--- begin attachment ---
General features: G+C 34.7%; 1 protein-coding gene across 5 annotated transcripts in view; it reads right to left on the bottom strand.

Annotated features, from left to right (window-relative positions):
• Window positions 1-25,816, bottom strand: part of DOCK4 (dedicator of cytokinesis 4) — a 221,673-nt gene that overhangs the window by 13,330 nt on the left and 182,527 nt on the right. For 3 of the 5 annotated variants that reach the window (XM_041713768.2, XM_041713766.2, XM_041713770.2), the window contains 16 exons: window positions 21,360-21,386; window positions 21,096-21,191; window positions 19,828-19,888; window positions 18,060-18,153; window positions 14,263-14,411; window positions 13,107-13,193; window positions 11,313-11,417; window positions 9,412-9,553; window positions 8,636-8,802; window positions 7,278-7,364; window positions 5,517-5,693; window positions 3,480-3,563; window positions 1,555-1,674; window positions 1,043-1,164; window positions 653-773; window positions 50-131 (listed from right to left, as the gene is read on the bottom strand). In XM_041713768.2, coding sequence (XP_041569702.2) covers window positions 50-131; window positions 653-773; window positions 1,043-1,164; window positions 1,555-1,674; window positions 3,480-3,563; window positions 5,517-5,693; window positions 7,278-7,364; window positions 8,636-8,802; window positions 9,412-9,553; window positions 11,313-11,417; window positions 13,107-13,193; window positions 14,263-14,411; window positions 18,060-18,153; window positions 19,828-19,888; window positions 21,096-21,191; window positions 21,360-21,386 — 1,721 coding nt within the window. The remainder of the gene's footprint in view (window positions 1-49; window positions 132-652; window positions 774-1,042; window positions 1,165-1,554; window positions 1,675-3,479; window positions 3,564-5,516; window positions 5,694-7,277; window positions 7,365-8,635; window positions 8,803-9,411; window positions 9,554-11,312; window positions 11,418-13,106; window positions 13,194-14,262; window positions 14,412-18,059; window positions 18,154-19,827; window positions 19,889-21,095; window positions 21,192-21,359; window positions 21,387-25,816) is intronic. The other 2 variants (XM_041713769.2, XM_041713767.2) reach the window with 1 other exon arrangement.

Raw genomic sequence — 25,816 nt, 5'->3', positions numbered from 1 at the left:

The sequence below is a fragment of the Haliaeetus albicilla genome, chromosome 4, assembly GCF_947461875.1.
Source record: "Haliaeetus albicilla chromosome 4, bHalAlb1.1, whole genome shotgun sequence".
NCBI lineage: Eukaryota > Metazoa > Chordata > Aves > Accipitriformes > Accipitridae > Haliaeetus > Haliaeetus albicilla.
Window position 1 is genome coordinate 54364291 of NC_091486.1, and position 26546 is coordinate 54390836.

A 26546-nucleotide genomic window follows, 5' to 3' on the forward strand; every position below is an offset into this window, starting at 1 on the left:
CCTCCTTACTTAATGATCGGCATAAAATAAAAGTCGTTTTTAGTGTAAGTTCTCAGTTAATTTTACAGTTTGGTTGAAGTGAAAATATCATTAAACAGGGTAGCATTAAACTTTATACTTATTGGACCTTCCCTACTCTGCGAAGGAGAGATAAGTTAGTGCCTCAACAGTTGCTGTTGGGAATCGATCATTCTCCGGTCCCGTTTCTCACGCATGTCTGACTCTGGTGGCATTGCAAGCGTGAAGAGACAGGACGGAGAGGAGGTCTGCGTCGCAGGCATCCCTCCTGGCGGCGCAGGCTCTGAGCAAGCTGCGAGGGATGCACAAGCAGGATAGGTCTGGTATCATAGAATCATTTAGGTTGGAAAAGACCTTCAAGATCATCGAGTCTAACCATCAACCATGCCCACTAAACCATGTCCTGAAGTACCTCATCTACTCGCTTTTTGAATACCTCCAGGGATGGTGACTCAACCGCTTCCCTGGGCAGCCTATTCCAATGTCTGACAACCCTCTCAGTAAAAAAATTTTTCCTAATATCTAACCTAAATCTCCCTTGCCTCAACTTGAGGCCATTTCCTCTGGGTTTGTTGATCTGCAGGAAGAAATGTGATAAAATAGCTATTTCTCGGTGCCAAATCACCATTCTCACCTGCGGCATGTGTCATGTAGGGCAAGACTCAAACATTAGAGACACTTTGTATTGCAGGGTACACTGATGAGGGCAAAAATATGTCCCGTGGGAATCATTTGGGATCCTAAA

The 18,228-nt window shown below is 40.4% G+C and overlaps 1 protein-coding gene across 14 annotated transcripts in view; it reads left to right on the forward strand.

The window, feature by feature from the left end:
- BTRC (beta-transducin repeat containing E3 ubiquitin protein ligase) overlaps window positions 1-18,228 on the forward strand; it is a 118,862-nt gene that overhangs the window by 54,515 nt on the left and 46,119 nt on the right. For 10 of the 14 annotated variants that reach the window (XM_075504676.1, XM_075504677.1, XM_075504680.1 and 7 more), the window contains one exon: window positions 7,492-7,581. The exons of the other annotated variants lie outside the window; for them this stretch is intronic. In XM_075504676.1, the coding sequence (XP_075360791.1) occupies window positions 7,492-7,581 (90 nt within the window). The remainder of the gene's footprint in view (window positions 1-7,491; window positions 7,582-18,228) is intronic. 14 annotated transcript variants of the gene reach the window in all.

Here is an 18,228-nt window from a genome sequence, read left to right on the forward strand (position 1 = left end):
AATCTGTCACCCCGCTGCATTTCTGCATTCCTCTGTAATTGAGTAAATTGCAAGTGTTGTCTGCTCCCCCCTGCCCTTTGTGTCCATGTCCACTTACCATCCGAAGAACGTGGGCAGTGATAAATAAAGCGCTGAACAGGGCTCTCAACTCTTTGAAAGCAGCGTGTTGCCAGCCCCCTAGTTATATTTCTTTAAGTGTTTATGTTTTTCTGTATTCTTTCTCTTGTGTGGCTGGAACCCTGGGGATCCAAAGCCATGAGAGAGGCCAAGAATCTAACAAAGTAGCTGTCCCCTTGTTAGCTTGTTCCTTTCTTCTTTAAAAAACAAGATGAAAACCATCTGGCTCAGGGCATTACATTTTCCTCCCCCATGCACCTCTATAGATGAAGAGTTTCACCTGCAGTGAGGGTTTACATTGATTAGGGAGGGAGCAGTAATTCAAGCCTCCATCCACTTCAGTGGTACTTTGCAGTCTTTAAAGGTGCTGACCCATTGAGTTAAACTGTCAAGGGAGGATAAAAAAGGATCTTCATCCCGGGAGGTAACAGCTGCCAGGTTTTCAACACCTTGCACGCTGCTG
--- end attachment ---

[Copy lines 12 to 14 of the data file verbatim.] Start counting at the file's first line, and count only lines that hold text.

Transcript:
The window, feature by feature from the left end:
- BTRC (beta-transducin repeat containing E3 ubiquitin protein ligase) overlaps window positions 1-18,228 on the forward strand; it is a 118,862-nt gene that overhangs the window by 54,515 nt on the left and 46,119 nt on the right. For 10 of the 14 annotated variants that reach the window (XM_075504676.1, XM_075504677.1, XM_075504680.1 and 7 more), the window contains one exon: window positions 7,492-7,581. The exons of the other annotated variants lie outside the window; for them this stretch is intronic. In XM_075504676.1, the coding sequence (XP_075360791.1) occupies window positions 7,492-7,581 (90 nt within the window). The remainder of the gene's footprint in view (window positions 1-7,491; window positions 7,582-18,228) is intronic. 14 annotated transcript variants of the gene reach the window in all.

Here is an 18,228-nt window from a genome sequence, read left to right on the forward strand (position 1 = left end):